The U.S. Department of Housing and Urban Development’s (HUD’s) Rental Assistance Demonstration (RAD) program creates another type of affordable housing in which to invest–and investors like RAD, even though there have been hurdles.
Most notably, RAD brought a different partner to affordable housing transactions: the public housing agency (PHA).
“This is a terrific opportunity to improve the housing stock all over the country,” said Mahesh Aiyer, director at Citi Community Capital. “It’s been very successful. It’s taken a while for housing authorities to understand the program, but bit by bit, it’s changed.”
As the number of properties that completed their RAD conversion surpassed 100,000 and the current cap of 455,000 eligible units approaches, several people on the investor side shared what they’ve learned, what they like and what they look for while making a RAD investment.
They range from Hunt Capital Partners, a pioneer in RAD developments, to Citi Community Capital, which has been involved in about 50 RAD developments, to R4 Capital, a syndicator that has worked nationwide with large as well as smaller PHAs.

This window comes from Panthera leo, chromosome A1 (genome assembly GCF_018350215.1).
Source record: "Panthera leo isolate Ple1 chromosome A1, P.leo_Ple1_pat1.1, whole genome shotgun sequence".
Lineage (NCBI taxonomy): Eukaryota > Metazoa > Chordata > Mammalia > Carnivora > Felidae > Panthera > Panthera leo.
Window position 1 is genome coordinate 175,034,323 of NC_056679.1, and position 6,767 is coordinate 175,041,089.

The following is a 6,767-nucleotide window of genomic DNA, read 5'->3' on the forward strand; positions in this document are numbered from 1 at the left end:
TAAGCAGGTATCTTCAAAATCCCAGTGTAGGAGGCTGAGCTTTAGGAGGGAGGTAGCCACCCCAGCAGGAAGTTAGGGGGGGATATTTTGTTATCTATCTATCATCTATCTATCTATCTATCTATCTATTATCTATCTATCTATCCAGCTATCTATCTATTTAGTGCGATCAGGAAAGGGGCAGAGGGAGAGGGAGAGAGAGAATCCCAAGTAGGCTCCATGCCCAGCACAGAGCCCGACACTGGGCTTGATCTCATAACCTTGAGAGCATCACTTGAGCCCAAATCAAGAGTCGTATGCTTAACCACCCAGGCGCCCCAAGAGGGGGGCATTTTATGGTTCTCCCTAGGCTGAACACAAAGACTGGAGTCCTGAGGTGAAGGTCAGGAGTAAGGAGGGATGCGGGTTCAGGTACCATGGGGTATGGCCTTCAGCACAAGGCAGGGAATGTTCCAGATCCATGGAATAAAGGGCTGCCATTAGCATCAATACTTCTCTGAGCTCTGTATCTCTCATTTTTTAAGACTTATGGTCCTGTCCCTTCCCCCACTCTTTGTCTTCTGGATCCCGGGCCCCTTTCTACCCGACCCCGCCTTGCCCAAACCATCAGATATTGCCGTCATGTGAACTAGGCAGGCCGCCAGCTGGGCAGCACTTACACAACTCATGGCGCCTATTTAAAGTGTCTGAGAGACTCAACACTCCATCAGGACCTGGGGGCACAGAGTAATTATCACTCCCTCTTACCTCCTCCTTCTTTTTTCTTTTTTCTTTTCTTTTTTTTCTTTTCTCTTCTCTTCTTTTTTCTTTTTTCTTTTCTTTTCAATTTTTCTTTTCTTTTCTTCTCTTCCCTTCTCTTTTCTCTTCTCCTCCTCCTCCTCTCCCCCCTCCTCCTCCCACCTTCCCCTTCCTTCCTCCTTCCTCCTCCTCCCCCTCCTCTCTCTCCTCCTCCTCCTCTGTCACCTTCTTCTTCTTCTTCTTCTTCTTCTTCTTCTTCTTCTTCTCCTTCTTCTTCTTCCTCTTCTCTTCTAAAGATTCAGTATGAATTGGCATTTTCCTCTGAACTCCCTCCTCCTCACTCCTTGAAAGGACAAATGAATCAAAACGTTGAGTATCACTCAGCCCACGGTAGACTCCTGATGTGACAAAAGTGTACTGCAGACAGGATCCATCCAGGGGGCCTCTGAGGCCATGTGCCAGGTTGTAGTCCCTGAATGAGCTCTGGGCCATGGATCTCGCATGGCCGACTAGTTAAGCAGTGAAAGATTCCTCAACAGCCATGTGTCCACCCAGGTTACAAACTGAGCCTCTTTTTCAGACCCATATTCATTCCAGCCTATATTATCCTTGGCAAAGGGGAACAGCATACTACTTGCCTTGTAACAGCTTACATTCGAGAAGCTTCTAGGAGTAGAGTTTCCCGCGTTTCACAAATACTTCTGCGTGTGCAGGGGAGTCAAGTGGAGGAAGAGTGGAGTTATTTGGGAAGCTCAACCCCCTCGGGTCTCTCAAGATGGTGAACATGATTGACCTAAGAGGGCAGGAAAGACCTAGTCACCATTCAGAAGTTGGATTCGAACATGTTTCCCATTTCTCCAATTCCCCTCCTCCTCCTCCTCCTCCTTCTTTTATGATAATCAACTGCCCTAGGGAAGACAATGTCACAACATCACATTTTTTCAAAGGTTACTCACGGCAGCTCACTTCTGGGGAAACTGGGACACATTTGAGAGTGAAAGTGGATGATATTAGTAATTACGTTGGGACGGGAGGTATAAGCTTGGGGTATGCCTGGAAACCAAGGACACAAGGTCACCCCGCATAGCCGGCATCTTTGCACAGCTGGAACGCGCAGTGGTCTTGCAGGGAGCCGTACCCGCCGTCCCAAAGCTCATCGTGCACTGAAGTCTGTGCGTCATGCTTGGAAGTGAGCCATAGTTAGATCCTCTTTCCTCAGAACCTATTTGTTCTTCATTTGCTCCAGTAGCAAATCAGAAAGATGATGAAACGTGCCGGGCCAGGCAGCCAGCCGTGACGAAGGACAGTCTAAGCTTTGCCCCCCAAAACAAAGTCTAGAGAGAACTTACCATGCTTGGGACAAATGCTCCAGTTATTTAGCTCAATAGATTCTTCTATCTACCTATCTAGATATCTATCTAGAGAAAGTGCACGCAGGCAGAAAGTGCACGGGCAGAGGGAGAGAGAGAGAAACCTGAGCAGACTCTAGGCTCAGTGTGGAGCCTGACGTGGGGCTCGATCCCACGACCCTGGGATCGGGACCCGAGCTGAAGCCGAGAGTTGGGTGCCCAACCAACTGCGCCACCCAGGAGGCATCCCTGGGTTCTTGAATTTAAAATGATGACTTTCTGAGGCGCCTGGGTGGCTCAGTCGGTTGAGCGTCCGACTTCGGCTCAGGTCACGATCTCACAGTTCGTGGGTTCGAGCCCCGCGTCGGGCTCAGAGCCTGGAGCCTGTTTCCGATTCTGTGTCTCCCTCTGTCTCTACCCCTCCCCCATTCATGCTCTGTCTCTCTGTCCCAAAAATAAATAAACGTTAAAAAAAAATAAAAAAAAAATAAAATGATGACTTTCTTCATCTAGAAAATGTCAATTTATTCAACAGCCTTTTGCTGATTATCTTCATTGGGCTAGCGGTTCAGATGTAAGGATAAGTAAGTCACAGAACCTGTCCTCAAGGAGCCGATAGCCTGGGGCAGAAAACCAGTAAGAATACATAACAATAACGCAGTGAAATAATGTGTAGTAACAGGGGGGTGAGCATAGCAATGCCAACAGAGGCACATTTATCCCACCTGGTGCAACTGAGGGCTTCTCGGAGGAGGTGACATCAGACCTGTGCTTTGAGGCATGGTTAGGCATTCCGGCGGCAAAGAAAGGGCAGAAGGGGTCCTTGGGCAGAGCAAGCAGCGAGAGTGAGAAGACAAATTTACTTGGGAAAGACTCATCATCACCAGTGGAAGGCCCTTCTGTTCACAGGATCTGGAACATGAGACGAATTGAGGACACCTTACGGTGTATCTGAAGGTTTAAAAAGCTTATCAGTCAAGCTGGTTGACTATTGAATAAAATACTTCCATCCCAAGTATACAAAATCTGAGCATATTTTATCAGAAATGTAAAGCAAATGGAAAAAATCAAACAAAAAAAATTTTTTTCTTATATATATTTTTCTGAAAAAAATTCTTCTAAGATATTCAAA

“Smaller housing authorities who own a small number of properties and are rehabbing all or most of their public housing units will generally partner with a for-profit developer who knows the ins and outs of the RAD program,” said Alex Magliozzi, senior vice president at R4 Capital. “Larger PHAs are more likely to have expertise to go it alone.”
RAD was enacted as part of the Consolidated and Further Continuing Appropriations Act, 2012–and Hunt Capital Partners was an early adopter as a syndicator.
“When RAD started, Hunt wanted to participate in the program due to the similarity with the military housing privatization [the Military Housing Privatization Initiative]–both were programs to bring in private capital and know-how to help provide traditionally government-sponsored housing,” said Jeffrey Weiss, president Hunt Capital Partners. “Hunt had success on the military side and Hunt looked at RAD as variant of military housing programs.”
Hunt’s first deal remains its largest RAD transaction, converting more than a quarter of the Housing Authority of the City of El Paso’s 6,100-unit inventory. Hunt is headquartered in El Paso, so the relationship was obvious.
“Why go small, right?” Weiss said. “We did a 1,600-unit RAD transaction.”
Not everyone was so quick to jump. Aiyer said there was a period of education necessary for PHAs.
“There are nuances to RAD financing that most PHAs didn’t understand,” Aiyer said. “The big PHAs have worked with tax credit developments, but the smaller ones haven’t. A smaller PHA might have five properties in total and this might be the first time. Education is necessary.”
Challenges in RAD
While low-income housing tax credit (LIHTC) equity is only one of several ways to finance RAD developments, it is the most common. More than half of RAD conversions have included LIHTCs in their funding, which required adjustment.